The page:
Analysis of a mineral inclusion in a 90-million-years-old diamond revealed that the Earth’s mantle might hide a lot more water than we believed, buried as deep as 1,000 kilometers below the surface.

Inclusion

Image credits Mederic Palot.

Water one-third of the way to the Earth’s core – it’s a revolutionary idea. But it’s one that a diamond, spewed out by a volcano near the São Luíz river in Juina, Brazil, some 90 million years ago, seems to point at. The discovery came from analysis of a sealed inclusion, an imperfection in the stone, which contains minerals trapped by the forming diamond.

Through infrared microscopy, scientists analyzing the material found it included hydroxyl ions in its chemical make-up, a compound usually formed from water molecules. And there were a lot of these ions present in the inclusion. But just finding out there was water around where the diamond was one thing – the team also had to determine the depth at which this happened. Once again, they turned their eyes to the inclusion.

They found it was mainly composed of ferropericlase, a mixture of iron and magnesium oxide which can absorb some other metals, such as chromium, aluminum, and titanium, in the extremely hot and pressurized environment of the lower mantle. Jacobsen found that these “extra” metals had separated from the ferropericlase, a phenomena that can only take place in milder conditions as the diamond inches towards the surface. Based on the composition, they estimate the inclusion formed at around 1,000 kilometers deep. The inclusion was sealed in the diamond since the beginning, and for the metals to be present at all, it had to have originated in the lower mantle. That means the water signature can only come from the lower mantle.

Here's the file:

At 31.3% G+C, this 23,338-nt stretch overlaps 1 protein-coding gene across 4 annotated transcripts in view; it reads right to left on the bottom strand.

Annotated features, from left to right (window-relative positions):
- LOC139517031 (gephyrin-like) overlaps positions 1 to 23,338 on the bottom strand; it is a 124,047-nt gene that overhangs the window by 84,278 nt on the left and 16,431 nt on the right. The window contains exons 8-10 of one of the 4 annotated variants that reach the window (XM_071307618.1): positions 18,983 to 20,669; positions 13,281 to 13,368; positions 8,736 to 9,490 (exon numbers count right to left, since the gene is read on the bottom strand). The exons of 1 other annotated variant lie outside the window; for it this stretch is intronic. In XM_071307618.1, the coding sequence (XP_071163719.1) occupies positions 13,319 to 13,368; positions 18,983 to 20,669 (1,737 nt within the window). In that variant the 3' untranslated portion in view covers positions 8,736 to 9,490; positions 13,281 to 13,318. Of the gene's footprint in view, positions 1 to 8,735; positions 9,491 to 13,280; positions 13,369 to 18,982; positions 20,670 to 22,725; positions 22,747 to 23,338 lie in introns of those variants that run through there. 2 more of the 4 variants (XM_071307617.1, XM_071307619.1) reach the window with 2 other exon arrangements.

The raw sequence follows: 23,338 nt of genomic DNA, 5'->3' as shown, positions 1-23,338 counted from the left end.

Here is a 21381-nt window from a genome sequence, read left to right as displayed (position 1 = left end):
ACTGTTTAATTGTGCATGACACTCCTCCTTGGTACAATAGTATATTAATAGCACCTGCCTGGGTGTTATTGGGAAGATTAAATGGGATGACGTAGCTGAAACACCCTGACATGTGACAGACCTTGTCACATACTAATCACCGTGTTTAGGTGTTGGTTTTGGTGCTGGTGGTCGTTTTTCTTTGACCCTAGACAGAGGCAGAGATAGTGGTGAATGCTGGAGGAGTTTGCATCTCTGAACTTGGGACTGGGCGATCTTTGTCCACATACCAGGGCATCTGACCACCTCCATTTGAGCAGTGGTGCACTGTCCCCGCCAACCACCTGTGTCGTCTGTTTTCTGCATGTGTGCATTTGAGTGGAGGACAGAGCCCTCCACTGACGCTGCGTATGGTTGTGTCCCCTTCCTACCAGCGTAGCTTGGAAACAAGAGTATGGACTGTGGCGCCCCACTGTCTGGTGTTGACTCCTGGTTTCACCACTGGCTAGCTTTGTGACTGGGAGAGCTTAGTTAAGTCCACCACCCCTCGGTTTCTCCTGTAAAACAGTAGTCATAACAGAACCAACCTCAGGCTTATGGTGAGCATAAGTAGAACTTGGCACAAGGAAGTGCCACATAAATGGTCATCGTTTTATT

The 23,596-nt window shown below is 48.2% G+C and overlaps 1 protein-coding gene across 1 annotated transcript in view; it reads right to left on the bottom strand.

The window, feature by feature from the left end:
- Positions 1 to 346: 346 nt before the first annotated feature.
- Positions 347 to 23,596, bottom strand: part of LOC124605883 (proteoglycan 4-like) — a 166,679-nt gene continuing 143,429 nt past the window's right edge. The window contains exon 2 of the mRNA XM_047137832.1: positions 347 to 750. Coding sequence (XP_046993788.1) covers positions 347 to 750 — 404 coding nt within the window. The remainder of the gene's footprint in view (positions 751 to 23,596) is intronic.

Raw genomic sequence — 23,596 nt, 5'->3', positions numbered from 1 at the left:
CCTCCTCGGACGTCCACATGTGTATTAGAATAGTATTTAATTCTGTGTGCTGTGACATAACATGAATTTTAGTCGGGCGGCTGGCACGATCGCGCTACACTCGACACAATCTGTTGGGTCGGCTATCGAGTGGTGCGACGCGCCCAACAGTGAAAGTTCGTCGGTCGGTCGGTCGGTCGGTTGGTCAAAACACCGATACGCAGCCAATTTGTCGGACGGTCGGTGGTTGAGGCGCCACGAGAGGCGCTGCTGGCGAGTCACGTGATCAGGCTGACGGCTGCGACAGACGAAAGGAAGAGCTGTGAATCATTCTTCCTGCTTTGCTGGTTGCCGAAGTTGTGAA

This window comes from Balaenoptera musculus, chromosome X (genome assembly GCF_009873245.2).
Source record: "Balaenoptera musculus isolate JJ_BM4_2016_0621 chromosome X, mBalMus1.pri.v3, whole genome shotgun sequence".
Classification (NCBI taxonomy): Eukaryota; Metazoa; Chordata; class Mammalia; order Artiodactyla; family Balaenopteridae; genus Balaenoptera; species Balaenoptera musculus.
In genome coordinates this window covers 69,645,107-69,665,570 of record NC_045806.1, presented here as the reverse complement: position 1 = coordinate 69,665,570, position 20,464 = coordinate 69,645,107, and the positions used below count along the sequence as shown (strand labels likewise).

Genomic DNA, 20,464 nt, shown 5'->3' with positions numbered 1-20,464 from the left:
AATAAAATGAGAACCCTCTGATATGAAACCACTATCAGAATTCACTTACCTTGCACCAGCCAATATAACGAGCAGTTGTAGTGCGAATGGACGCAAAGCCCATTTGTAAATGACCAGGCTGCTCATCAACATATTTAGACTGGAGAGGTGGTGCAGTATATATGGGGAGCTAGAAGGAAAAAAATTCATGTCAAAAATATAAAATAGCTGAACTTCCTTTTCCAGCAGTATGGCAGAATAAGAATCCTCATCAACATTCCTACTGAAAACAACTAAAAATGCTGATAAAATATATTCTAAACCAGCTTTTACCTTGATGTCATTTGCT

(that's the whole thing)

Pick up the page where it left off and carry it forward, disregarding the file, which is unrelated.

“This is the deepest evidence for water recycling on the planet,” he says. “The big take-home message is that the water cycle on Earth is bigger than we ever thought, extending into the deep mantle.”

“Water clearly has a role in plate tectonics, and we didn’t know before how deep these effects could reach,” he says. “It has implications for the origin of water on the planet.”

The findings could support the theory that the Earth had always had water, instead of having it shuttled in by comets and other space rocks.

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The full story appeared in print, New Scientists issue 3101, under the headline “Oceans of water in deep Earth go 1000 km down.

 

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